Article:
552 pages 10x7 inches w/ CDROM
Feb 2001 Hardcover
ISBN 1589490045
US$88 

Buy It 

Automating reasoning has been described as ``one of
the most exciting and potentially fruitful areas of
research that there has ever been.'' This book
provides you with the means: a powerful reasoning
program called Otter, currently in use to answer diverse
and deep questions in mathematics and logic. The volume
presents an intriguing and thorough treatment of
automated reasoning and Otter  through numerous
examples, exercises, and challenging questions. No
background is needed. The early chapters lead you
through Otter's fundamental operations and show you how
to present questions and problems to Otter, beginning
with simple puzzles. Numerous input files and proofs are
provided, so you can experiment and play with problems.
Gradually, more challenging applications are introduced,
and more powerful strategies discussed  strategies
that are crucial to Otter's power and impressive list of
successes.

Chs. 15 give an introduction to logic, automated
reasoning, and Otter. The approach is based on examples,
including "the wolf, the goat, and the cabbages", and
includes numerous exercises that lead you gently from
the simple to the complex. Included in these chapters is
a discussion of the language for conveying a problem to
Otter, the means for drawing conclusions, and mechanisms
for controlling the program's attack.
Chs. 69 provide a fuller treatment of such
concepts as substitution, hyperresolution, and proof by
contradiction. These chapters are for readers who have
"some acquaintance" with firstorder logic. The fine
detail is complemented nicely by illustrations and case
studies, as well as cryptarithmetic puzzles and puzzles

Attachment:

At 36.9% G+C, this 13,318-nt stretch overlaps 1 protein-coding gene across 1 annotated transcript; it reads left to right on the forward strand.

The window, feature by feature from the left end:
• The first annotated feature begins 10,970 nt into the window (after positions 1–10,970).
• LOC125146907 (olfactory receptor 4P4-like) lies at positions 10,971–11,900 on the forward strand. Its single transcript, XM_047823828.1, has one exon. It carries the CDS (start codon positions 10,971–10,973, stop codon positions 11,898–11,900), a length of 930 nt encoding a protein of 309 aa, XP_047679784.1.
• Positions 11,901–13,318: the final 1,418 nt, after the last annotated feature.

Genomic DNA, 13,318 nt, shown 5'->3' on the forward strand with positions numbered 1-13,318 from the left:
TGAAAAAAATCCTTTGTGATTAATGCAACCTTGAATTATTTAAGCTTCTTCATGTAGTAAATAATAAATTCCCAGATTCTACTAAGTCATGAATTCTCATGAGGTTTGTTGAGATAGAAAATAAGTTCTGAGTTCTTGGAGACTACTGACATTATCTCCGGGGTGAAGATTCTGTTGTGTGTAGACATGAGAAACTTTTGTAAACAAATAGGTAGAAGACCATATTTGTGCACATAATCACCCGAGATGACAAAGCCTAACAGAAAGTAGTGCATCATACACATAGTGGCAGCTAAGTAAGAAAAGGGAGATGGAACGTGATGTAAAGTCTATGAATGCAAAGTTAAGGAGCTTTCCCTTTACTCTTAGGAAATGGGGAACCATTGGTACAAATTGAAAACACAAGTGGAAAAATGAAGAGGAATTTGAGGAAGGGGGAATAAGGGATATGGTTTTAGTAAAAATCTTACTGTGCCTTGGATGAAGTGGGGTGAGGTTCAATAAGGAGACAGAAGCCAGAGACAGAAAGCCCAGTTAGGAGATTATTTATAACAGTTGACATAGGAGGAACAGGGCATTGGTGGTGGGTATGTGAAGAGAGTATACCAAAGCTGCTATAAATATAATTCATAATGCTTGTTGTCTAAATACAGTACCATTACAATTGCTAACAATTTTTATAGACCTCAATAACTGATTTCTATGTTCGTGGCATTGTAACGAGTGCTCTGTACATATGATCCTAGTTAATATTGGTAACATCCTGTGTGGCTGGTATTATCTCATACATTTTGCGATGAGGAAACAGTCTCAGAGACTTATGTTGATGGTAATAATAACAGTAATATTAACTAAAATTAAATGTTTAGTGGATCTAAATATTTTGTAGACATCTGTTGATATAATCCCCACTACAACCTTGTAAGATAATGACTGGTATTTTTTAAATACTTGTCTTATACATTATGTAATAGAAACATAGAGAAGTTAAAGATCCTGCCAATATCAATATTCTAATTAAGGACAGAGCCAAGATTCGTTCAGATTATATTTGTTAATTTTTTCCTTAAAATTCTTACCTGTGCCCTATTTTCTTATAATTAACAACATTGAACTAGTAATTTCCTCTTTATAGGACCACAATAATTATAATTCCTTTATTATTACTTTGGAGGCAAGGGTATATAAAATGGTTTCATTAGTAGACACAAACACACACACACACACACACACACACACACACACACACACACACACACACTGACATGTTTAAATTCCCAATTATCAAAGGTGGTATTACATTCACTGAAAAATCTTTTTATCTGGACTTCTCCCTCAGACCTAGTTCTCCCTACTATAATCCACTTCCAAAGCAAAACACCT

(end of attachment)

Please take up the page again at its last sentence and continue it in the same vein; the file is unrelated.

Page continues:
on "truthtellers and liars" and "knights and knaves" 
all of which can be translated into clauses and solved
by running Otter.

Ch. 10 shows
how, with the help of more sophisticated
techniques, the class of reasoning problems that
Otter can attack can be greatly extended. In
particular, this chapter focuses on
propositional connectives such as "not", "or",
and "and", and discusses the notion of "logical
equivalence." The chapter ends with a helpful
section on how Otter can be used to translate
formulas into clause automatically.
The remaining chapters are concerned mainly with
logical problems whose solution requires
reasoning about equality. One simple example is
the following: Suppose we know that (a) if two
persons x and y are acquainted, then x is also
acquainted with y's spouse, and (b) Dick's
spouse is acquainted with Eve's spouse. The
problem is to show that (c) Dick is acquainted
with Eve. Implicit in this problem is the idea
that (d) if x and y are acquainted, then y and x
are acquainted, and (e) the spouse of the spouse
of x is x. To use the hypothesis (e), reasoning
about equality is needed. Otter provides special
facilities for investigating such problems.


Larry Wos (Argonne Nantional Lab), pioneer in the field
of automated reasoning, states emphatically in the
Foreword: "A virtually limitless amount of treasure
awaits the person who masters the use of Otter."
That treasure includes the enjoyment of solving puzzles,
the satisfaction of finding a shorter proof, the delight
in answering a previously open question. "And even
moderate familiarity with the program," claims Wos,
"can yield information that has eluded great minds
for decades."
Otter has answered more open questions,
found better proofs, and solved deeper problems than any
other reasoning program known. And, Otter is readily
available on the Web, from its developer William McCune
here.
John Kalman, received
his Ph.D. from Harvard University in 1955 with Professor
G.W. Mackey as Thesis Director, is a professor emeritus
at the University of Auckland, New Zealand. He has
written more than 25 articles on logic, as well as on
mathematics, algebra, and automated deduction. Kalman's
work on computeraided studies of shortest single axioms
for classical equivalential calculus was published in
the Notre Dame Journal of Formal Logic in 1978  the
earliest occasion that a renowned journal devoted to
logic published a paper in which automated reasoning
played the key role. His research spawned numerous
papers on the topic. In particular, his visit to Argonne
National Laboratory in 1979 began a decade of
collaboration that resulted in the answering of several
open questions in equivalential calculus. Kalman also
was one of the earliest and heaviest users of ITP, an
automated reasoning program developed at Argonne and the
predecessor of the current Otter.